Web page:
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Premier league confident rights packages will win EC vote
( 2003-06-20 09:26) (Agencies)

The English premier league is confident of a positive outcome to its row with the European Commission after announcing the tender offer for its next television rights deal on Thursday.

The premier league hopes its offer of a total of 138 live matches, instead of 66, separated into three packages available to individual or joint bidders, is enough to appease the EC, which believes the current selling arrangement is anti-competitive.

"We have not reached a final agreement with the EC, but we would not be offering a tender document if we weren't comfortable we would reach an agreement," premier league spokesman Philip French told reporters on Thursday.

The EC, which launched its investigation last December, believes the premier league's collective selling of rights to broadcast matches amounts to price-fixing and is unfair to both football fans and individual clubs.

Under the current three-year deal, which expires at the end of the coming season, Britain's biggest pay-TV operator BSkyB paid 1.1 billion pounds ($1.84 billion) for the right to screen 66 live matches per season, with ITV buying the smaller free-to-air highlights package.

The commission wants fans to be able to see more live matches, while Competition Commissioner Mario Monti has said smaller clubs would benefit from having more power over their own broadcasting rights.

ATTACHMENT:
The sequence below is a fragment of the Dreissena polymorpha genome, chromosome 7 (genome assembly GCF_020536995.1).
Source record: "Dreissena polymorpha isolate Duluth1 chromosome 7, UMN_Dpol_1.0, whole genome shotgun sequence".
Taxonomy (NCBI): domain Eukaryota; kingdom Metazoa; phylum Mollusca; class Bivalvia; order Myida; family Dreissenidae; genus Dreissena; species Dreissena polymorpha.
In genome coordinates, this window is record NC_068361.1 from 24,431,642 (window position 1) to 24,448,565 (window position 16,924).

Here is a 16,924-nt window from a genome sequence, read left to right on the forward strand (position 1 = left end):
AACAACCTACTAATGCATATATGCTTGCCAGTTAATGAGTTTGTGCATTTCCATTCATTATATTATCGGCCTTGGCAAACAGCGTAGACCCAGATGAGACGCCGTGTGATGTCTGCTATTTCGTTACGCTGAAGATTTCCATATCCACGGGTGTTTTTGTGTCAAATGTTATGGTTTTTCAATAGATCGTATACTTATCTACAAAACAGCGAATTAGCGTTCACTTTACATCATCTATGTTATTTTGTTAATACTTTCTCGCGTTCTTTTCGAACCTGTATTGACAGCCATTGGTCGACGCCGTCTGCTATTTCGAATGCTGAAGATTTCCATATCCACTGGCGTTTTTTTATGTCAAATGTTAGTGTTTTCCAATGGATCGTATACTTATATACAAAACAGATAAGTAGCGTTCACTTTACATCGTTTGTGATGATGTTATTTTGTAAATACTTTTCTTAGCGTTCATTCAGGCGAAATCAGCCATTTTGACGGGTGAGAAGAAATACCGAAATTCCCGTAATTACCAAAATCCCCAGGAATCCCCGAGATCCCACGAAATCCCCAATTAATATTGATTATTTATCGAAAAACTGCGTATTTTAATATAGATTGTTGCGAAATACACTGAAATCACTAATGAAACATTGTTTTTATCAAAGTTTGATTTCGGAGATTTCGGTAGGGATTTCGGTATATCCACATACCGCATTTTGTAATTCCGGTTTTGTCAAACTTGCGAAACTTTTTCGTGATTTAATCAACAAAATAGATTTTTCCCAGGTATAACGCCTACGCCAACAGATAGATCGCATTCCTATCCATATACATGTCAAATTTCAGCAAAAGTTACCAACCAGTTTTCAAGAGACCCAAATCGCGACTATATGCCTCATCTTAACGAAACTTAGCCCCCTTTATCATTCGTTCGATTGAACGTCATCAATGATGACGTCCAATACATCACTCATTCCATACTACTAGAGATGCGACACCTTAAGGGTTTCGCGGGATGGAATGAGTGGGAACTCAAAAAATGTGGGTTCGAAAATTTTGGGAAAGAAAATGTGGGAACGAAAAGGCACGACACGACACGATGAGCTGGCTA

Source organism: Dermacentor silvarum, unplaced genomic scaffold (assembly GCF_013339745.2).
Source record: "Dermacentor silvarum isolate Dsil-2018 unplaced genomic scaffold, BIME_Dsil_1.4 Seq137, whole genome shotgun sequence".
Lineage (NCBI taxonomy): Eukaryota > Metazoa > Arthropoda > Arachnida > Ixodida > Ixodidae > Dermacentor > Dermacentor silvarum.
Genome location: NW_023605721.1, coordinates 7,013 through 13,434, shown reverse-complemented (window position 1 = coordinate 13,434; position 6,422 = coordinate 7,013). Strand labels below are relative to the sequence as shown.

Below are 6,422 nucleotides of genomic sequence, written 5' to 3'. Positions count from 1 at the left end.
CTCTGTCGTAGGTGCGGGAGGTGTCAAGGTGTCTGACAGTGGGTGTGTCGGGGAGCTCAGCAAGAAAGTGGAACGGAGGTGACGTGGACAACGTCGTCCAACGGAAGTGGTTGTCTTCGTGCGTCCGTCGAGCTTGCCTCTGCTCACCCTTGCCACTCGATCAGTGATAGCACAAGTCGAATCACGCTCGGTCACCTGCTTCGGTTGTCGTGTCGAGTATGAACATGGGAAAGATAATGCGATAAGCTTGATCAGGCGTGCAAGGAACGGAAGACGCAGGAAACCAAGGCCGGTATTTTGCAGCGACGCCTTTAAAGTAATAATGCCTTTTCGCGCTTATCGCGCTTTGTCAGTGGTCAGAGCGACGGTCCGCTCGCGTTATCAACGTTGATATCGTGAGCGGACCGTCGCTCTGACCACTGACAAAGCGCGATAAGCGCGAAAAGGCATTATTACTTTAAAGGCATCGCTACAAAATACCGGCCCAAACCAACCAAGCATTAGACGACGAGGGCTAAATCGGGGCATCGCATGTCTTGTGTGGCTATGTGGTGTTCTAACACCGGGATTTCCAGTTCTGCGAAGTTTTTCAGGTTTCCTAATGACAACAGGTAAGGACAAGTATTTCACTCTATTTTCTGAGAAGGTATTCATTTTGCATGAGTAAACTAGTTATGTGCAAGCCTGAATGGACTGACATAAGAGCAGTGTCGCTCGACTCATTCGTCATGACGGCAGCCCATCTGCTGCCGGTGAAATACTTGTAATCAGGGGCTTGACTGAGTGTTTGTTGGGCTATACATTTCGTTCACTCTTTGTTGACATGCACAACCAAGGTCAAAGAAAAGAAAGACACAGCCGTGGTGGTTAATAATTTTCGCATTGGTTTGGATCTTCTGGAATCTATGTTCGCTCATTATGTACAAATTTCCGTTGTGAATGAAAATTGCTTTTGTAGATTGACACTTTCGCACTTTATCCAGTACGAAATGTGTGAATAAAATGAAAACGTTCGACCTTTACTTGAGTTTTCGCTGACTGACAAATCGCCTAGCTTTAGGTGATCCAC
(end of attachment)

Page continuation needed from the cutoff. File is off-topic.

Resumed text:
"So long as the premier league offers several packages, were BSkyB to acquire all the important ones Brussels would not take issue," Investec media analyst Kingsley Wilson said in a research note on Thursday.


The premier league believes what it is offering will also be a way of maximising the value of its rights.

Analysts do not expect the league to be able to attain the sort of sums paid by Sky three years ago, with some estimates as low as 900 million pounds.

A slowdown in the advertising market and the collapse of several potential bidders such as ITV Digital, who pulled out of their three-year deal with the Football League last year owing 178 million pounds, has driven prices down.

"The way these rights packages have been put together makes them commercially attractive," premier league chief executive Richard Scudamore said. "There is something in it for everybody."

The new packages allow for games to be shown on Sunday afternoon, Monday evening or midweek, as well as Saturday before and after the three o'clock blackout, and there will also be the opportunity to show extended highlights.

The premier league has chosen to preserve the Saturday afternoon blackout, when live matches cannot be screened between 3pm and 5pm, despite protests from clubs such as Manchester United last season over too many midday kickoffs.

"Clubs collectively agree that Saturday at 3pm is worth protecting. It recognises the potential of the football structure, down to the grass roots. It would be bad for the game as a whole if we did broadcast at 3pm," Scudamore said.

The first round of bidding closes on July 11.

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